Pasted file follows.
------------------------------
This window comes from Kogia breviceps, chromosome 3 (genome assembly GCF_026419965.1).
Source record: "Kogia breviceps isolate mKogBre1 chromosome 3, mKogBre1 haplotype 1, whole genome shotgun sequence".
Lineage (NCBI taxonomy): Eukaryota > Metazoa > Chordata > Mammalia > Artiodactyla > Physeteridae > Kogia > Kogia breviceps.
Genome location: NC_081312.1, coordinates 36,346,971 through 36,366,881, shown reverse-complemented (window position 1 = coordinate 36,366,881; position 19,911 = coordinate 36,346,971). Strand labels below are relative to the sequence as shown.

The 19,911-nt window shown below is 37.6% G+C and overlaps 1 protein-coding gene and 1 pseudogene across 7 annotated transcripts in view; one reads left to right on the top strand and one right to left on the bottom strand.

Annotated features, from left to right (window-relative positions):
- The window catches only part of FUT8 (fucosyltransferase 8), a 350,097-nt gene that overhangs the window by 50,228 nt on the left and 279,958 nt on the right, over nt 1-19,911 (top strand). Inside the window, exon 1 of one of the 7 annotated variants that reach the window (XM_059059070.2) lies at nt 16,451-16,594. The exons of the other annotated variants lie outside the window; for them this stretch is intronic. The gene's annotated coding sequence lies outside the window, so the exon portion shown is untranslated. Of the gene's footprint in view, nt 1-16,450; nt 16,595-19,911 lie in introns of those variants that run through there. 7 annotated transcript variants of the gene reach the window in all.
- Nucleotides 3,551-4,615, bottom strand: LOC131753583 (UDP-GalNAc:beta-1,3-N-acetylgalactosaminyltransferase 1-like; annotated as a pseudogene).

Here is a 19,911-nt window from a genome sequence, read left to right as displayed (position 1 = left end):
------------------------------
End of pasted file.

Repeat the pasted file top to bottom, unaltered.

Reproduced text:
This window comes from Kogia breviceps, chromosome 3 (genome assembly GCF_026419965.1).
Source record: "Kogia breviceps isolate mKogBre1 chromosome 3, mKogBre1 haplotype 1, whole genome shotgun sequence".
Lineage (NCBI taxonomy): Eukaryota > Metazoa > Chordata > Mammalia > Artiodactyla > Physeteridae > Kogia > Kogia breviceps.
Genome location: NC_081312.1, coordinates 36,346,971 through 36,366,881, shown reverse-complemented (window position 1 = coordinate 36,366,881; position 19,911 = coordinate 36,346,971). Strand labels below are relative to the sequence as shown.

The 19,911-nt window shown below is 37.6% G+C and overlaps 1 protein-coding gene and 1 pseudogene across 7 annotated transcripts in view; one reads left to right on the top strand and one right to left on the bottom strand.

Annotated features, from left to right (window-relative positions):
- The window catches only part of FUT8 (fucosyltransferase 8), a 350,097-nt gene that overhangs the window by 50,228 nt on the left and 279,958 nt on the right, over nt 1-19,911 (top strand). Inside the window, exon 1 of one of the 7 annotated variants that reach the window (XM_059059070.2) lies at nt 16,451-16,594. The exons of the other annotated variants lie outside the window; for them this stretch is intronic. The gene's annotated coding sequence lies outside the window, so the exon portion shown is untranslated. Of the gene's footprint in view, nt 1-16,450; nt 16,595-19,911 lie in introns of those variants that run through there. 7 annotated transcript variants of the gene reach the window in all.
- Nucleotides 3,551-4,615, bottom strand: LOC131753583 (UDP-GalNAc:beta-1,3-N-acetylgalactosaminyltransferase 1-like; annotated as a pseudogene).

Here is a 19,911-nt window from a genome sequence, read left to right as displayed (position 1 = left end):